In an interest-only loan, the mortgage does not reduce the principal loan amount but the monthly installments that cover the loan’s interest. This means that as the borrower, you will always owe the same amount because you will only be paying the interest. One of the reasons you’ve probably not heard of these loans is because they are not for everyone. It is the property that is bought which secures these loans. There is another option of paying more than the interest, but most people do not take it. The loan lowers the installments that are made each month on the mortgage. However, the loan has high risk, but when used under the right conditions and planning, an Arizona interest-only mortgage loan can be beneficial.
How the loan works
Just as the name suggests, with interest-only loans, when calculating the monthly installments, only the loan’s interest is required to be repaid every month. The primary loan is customarily left out in these calculations. To make this statement more clear, let’s say a borrower will take an initial loan of $100,000 that has a 6.5% interest that is repaid over 30 years. This will give a monthly repayment of $627, and this includes both the principal and the interest. The interest part of the loan amount is typically $514.50. This implies that you will save $85 every month when you take the interest-only loan.
Different types of interest-only mortgages
There is the lack of an unlimited term in most mortgage types offering the interest-only option. This means that you will not continue paying for the interest for eternity. There will be a particular time when the principal loan will be fully reimbursed over the remaining term of the loan. For example, with a 5/20 mortgage, it will allow interest-only payments for the first five years of the 25-years term. After the five years, the initial amount of the loan will be reimbursed over the remaining 20 years of the original term when both interest and principal amount will form a part of the monthly reimbursement. For instance, let’s you’re with a 30-year mortgage which has an option of paying only 6.5% interest for the initial five years on the principal loan of 20,000. This will give a monthly reimbursement of $1083 for the initial five years and $1264 for the remaining 25 years of the term.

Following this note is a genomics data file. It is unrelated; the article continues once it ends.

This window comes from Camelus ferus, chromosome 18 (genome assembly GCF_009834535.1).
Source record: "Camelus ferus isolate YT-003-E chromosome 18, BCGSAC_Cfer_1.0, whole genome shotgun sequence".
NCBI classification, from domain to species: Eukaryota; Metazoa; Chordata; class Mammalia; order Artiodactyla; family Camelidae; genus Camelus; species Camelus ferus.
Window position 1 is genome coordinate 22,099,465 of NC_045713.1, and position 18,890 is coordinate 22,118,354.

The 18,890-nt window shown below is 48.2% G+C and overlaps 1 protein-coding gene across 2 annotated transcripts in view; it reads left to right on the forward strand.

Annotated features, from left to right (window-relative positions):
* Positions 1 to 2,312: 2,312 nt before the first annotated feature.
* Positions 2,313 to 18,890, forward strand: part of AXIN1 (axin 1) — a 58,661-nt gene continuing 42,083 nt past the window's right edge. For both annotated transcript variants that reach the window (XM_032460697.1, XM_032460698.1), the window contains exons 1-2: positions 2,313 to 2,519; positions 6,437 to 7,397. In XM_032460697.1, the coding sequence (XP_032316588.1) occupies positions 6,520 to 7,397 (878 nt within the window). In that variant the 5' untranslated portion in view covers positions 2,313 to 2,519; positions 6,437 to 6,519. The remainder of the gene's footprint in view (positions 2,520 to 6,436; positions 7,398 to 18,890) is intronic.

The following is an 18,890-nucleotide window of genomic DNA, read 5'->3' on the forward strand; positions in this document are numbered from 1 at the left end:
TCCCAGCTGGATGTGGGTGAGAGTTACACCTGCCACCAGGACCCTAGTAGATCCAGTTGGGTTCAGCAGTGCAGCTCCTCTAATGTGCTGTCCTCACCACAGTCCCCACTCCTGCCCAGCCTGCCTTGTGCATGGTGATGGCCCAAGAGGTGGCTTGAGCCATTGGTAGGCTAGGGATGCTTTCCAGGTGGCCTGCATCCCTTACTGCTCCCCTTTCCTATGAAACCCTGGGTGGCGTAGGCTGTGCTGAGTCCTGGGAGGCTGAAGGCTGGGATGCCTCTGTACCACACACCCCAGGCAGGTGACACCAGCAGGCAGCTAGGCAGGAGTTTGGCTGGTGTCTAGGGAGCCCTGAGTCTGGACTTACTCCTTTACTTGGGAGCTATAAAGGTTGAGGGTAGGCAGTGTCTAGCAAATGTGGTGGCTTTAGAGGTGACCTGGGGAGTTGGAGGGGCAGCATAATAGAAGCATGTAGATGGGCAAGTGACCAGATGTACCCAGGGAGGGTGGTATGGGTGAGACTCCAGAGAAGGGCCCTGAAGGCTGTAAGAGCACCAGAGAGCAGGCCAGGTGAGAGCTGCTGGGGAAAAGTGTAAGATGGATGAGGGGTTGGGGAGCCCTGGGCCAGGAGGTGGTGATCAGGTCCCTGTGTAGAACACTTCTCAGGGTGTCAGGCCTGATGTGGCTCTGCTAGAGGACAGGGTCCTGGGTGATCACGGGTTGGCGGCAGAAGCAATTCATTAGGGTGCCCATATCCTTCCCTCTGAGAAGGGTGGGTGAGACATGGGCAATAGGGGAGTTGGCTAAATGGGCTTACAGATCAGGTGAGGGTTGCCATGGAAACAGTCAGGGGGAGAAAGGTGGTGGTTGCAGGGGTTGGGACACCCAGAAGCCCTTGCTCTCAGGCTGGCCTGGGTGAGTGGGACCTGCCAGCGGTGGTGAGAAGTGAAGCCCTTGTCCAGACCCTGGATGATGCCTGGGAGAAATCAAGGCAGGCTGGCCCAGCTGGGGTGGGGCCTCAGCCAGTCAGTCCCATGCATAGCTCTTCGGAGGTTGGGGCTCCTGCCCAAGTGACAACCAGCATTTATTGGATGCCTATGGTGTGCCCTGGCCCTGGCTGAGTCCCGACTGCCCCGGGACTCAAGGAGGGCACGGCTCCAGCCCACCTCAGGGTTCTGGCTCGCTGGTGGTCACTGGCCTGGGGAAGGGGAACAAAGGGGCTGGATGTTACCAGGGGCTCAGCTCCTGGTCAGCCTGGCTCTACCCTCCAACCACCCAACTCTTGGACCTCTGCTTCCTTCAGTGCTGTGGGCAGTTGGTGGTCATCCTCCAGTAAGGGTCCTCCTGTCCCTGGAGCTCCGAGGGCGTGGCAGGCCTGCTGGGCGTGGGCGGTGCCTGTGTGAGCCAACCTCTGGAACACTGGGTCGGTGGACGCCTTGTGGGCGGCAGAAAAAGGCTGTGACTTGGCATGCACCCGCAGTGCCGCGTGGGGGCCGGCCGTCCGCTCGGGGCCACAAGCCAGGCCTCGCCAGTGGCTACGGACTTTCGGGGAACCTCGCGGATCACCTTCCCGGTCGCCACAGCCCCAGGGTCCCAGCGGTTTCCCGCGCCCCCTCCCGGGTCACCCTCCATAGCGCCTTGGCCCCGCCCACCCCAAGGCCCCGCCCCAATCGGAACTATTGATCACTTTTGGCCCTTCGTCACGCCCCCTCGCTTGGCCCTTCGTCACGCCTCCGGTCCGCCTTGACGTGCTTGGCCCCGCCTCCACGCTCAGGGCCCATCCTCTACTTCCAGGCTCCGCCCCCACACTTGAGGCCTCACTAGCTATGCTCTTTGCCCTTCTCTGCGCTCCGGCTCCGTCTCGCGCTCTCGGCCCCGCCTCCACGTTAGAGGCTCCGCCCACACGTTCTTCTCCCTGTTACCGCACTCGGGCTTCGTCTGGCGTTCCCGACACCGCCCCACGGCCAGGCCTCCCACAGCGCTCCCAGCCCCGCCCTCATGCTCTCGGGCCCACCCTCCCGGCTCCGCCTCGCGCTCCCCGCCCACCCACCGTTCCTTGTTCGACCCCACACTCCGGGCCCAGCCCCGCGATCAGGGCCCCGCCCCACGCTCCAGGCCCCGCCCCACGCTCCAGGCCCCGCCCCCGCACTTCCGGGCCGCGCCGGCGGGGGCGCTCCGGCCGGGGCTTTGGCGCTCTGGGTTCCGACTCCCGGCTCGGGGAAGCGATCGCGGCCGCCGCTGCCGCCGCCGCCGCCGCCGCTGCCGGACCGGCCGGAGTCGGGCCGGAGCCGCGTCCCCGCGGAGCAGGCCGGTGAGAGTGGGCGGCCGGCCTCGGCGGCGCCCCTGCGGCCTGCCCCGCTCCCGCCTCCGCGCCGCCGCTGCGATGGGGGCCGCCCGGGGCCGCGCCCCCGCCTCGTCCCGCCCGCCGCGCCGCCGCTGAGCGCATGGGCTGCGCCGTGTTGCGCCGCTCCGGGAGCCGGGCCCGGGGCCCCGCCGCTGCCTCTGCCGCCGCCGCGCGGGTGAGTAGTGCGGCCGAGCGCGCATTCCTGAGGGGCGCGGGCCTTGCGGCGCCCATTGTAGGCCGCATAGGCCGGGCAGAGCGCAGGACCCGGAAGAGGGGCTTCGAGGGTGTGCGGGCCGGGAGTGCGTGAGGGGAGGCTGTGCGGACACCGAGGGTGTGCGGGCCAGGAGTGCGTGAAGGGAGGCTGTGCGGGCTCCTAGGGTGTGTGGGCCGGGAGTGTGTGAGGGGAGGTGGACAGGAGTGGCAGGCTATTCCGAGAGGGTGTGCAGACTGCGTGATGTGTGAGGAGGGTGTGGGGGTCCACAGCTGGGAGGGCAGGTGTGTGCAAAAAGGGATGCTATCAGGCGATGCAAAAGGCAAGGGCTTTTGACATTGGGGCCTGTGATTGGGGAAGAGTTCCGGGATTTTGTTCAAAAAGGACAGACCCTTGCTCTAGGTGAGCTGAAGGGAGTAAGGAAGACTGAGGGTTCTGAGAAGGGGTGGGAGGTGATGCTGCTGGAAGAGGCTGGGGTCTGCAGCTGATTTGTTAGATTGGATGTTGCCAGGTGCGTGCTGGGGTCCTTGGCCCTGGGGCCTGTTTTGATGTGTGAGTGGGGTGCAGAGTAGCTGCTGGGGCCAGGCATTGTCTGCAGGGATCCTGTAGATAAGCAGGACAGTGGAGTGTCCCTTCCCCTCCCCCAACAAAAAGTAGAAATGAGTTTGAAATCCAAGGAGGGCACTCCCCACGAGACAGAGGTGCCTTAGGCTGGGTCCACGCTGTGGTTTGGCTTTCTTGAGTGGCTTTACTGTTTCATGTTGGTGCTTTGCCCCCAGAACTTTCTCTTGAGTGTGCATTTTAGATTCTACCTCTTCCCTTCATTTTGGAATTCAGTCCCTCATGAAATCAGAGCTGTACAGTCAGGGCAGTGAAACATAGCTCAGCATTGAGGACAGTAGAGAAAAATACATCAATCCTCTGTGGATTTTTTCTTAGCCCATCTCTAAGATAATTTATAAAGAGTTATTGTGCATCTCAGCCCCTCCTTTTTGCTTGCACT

Calculating interest-only payment
There is a simple formula for calculating the interest-only payment. The first step is to multiply the rate of interest by the amount of the loan. For instance, in the example given above, this would be $200,000 multiply by the 6.5% providing a yearly interest of $13,000. The next step is to divide the result by 12 months to get the monthly rate, which is $1083.
Benefits of interest-only mortgage
This loan is necessary to first-time homebuyers who do not have enough income to afford to reimburse a traditional mortgage. These, therefore, prefer to rent than to buy.
The reimbursement associated with the interest-only mortgage provides homeowners financial flexibility to the unprecedented circumstances. This implies that people can pay their monthly interest rates when the financial times are okay and pass them when they are bad or during emergencies.
The loan is also beneficial to the self-employed people, those earning commissions, and those who do not have a stable monthly income. During the good financial times, borrowers can pay more towards the principal amount and pay for the mortgage interest during the low economic times.
One downside of this loan is that it is a bit more expensive compared to other conventional mortgages. This can be attributed to the high risk faced by lenders. However, the difference is not very huge and is mostly as low as 0.5% charged interest on the initial amount. There can be extra charges depending on certain circumstances.
Misconceptions and associated risks
The main misconception on the Arizona interest-only mortgage loan is that the balanced owed does not increase as in the ARM loans. Increasing the balance does not apply to the interest-only mortgages and is referred to as negative repayment. The main risk comes in when the property being sold has not increased in value. Since you will be paying on the interest-only, the principal amount will not reduce, and hence the loan amount will not change. This means that when the whole amount becomes due, the homeowners will run a loss.
This risk is also run when using other conventional mortgages. You will hardly find loans that will cover the property’s selling costs, especially when they have not increased in value. There will be a significant down payment to reduce the risk factor associated with the loan.
A dip in the property market can also lead to equity loss on the property. However, this risk is faced by all homeowners regardless of the loan types they are using. Therefore, before making any mortgage decision, consult our Arizona interest-only mortgage experts to get the best option. Contact us today.